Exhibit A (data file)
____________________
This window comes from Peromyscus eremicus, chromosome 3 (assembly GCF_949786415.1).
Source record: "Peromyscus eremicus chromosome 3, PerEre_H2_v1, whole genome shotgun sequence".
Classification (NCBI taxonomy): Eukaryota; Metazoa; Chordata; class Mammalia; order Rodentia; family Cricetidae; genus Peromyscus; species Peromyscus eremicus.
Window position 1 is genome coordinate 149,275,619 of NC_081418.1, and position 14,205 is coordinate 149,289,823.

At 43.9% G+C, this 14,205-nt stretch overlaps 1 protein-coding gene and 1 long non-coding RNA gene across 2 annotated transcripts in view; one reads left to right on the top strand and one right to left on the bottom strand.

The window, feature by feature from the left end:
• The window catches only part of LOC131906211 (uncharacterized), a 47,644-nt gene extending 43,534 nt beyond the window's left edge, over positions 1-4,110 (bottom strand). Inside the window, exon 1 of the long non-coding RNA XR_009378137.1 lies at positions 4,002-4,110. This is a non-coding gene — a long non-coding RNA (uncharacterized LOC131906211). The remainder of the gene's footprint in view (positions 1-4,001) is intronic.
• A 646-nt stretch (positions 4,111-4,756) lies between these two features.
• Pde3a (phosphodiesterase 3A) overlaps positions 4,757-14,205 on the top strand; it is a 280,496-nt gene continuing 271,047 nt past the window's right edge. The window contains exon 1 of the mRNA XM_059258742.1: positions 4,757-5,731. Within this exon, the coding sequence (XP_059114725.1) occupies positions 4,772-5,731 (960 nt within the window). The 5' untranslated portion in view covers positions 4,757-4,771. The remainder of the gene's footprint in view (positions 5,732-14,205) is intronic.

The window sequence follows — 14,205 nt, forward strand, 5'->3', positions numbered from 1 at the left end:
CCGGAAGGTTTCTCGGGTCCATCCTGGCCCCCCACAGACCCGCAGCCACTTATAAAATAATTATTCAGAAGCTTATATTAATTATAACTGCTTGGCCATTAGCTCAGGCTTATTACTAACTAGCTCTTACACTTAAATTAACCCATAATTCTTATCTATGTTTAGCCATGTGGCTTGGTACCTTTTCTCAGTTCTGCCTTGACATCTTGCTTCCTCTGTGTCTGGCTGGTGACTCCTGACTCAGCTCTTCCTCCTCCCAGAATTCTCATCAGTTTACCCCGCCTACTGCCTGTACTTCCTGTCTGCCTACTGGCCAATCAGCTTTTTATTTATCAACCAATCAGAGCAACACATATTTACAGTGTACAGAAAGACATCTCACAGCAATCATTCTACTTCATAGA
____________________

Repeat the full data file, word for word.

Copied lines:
This window comes from Peromyscus eremicus, chromosome 3 (assembly GCF_949786415.1).
Source record: "Peromyscus eremicus chromosome 3, PerEre_H2_v1, whole genome shotgun sequence".
Classification (NCBI taxonomy): Eukaryota; Metazoa; Chordata; class Mammalia; order Rodentia; family Cricetidae; genus Peromyscus; species Peromyscus eremicus.
Window position 1 is genome coordinate 149,275,619 of NC_081418.1, and position 14,205 is coordinate 149,289,823.

At 43.9% G+C, this 14,205-nt stretch overlaps 1 protein-coding gene and 1 long non-coding RNA gene across 2 annotated transcripts in view; one reads left to right on the top strand and one right to left on the bottom strand.

The window, feature by feature from the left end:
• The window catches only part of LOC131906211 (uncharacterized), a 47,644-nt gene extending 43,534 nt beyond the window's left edge, over positions 1-4,110 (bottom strand). Inside the window, exon 1 of the long non-coding RNA XR_009378137.1 lies at positions 4,002-4,110. This is a non-coding gene — a long non-coding RNA (uncharacterized LOC131906211). The remainder of the gene's footprint in view (positions 1-4,001) is intronic.
• A 646-nt stretch (positions 4,111-4,756) lies between these two features.
• Pde3a (phosphodiesterase 3A) overlaps positions 4,757-14,205 on the top strand; it is a 280,496-nt gene continuing 271,047 nt past the window's right edge. The window contains exon 1 of the mRNA XM_059258742.1: positions 4,757-5,731. Within this exon, the coding sequence (XP_059114725.1) occupies positions 4,772-5,731 (960 nt within the window). The 5' untranslated portion in view covers positions 4,757-4,771. The remainder of the gene's footprint in view (positions 5,732-14,205) is intronic.

The window sequence follows — 14,205 nt, forward strand, 5'->3', positions numbered from 1 at the left end:
CCGGAAGGTTTCTCGGGTCCATCCTGGCCCCCCACAGACCCGCAGCCACTTATAAAATAATTATTCAGAAGCTTATATTAATTATAACTGCTTGGCCATTAGCTCAGGCTTATTACTAACTAGCTCTTACACTTAAATTAACCCATAATTCTTATCTATGTTTAGCCATGTGGCTTGGTACCTTTTCTCAGTTCTGCCTTGACATCTTGCTTCCTCTGTGTCTGGCTGGTGACTCCTGACTCAGCTCTTCCTCCTCCCAGAATTCTCATCAGTTTACCCCGCCTACTGCCTGTACTTCCTGTCTGCCTACTGGCCAATCAGCTTTTTATTTATCAACCAATCAGAGCAACACATATTTACAGTGTACAGAAAGACATCTCACAGCAATCATTCTACTTCATAGA